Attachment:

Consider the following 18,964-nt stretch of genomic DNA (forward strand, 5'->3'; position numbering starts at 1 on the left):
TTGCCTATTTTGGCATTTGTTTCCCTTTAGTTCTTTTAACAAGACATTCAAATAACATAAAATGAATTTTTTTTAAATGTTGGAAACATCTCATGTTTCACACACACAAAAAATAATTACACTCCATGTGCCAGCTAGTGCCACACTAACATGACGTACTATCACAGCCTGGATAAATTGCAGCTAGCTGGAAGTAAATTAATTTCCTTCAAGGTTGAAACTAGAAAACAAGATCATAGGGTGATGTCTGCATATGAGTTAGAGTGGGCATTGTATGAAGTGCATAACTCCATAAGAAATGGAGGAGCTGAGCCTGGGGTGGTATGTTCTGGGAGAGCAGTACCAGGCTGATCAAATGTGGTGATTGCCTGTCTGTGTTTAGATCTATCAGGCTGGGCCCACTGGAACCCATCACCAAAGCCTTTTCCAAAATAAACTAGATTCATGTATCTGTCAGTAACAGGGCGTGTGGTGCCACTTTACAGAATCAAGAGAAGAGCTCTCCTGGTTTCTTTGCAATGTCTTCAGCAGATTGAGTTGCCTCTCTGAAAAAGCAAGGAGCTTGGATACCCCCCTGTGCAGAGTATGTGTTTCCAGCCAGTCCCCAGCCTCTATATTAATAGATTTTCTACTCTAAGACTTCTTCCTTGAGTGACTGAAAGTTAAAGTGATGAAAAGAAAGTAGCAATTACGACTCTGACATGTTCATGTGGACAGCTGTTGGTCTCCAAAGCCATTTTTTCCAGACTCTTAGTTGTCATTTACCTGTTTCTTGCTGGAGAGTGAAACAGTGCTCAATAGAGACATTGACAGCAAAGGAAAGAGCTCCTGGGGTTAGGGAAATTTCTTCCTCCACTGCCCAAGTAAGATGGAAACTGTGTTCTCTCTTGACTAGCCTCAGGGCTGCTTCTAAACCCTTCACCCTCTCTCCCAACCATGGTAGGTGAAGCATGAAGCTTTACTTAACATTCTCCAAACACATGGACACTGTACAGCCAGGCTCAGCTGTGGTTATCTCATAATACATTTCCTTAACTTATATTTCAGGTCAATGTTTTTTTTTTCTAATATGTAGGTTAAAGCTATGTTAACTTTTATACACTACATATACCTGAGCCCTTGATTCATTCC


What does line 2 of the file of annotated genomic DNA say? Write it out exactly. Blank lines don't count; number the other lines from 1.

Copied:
TTGCCTATTTTGGCATTTGTTTCCCTTTAGTTCTTTTAACAAGACATTCAAATAACATAAAATGAATTTTTTTTAAATGTTGGAAACATCTCATGTTTCACACACACAAAAAATAATTACACTCCATGTGCCAGCTAGTGCCACACTAACATGACGTACTATCACAGCCTGGATAAATTGCAGCTAGCTGGAAGTAAATTAATTTCCTTCAAGGTTGAAACTAGAAAACAAGATCATAGGGTGATGTCTGCATATGAGTTAGAGTGGGCATTGTATGAAGTGCATAACTCCATAAGAAATGGAGGAGCTGAGCCTGGGGTGGTATGTTCTGGGAGAGCAGTACCAGGCTGATCAAATGTGGTGATTGCCTGTCTGTGTTTAGATCTATCAGGCTGGGCCCACTGGAACCCATCACCAAAGCCTTTTCCAAAATAAACTAGATTCATGTATCTGTCAGTAACAGGGCGTGTGGTGCCACTTTACAGAATCAAGAGAAGAGCTCTCCTGGTTTCTTTGCAATGTCTTCAGCAGATTGAGTTGCCTCTCTGAAAAAGCAAGGAGCTTGGATACCCCCCTGTGCAGAGTATGTGTTTCCAGCCAGTCCCCAGCCTCTATATTAATAGATTTTCTACTCTAAGACTTCTTCCTTGAGTGACTGAAAGTTAAAGTGATGAAAAGAAAGTAGCAATTACGACTCTGACATGTTCATGTGGACAGCTGTTGGTCTCCAAAGCCATTTTTTCCAGACTCTTAGTTGTCATTTACCTGTTTCTTGCTGGAGAGTGAAACAGTGCTCAATAGAGACATTGACAGCAAAGGAAAGAGCTCCTGGGGTTAGGGAAATTTCTTCCTCCACTGCCCAAGTAAGATGGAAACTGTGTTCTCTCTTGACTAGCCTCAGGGCTGCTTCTAAACCCTTCACCCTCTCTCCCAACCATGGTAGGTGAAGCATGAAGCTTTACTTAACATTCTCCAAACACATGGACACTGTACAGCCAGGCTCAGCTGTGGTTATCTCATAATACATTTCCTTAACTTATATTTCAGGTCAATGTTTTTTTTTTCTAATATGTAGGTTAAAGCTATGTTAACTTTTATACACTACATATACCTGAGCCCTTGATTCATTCC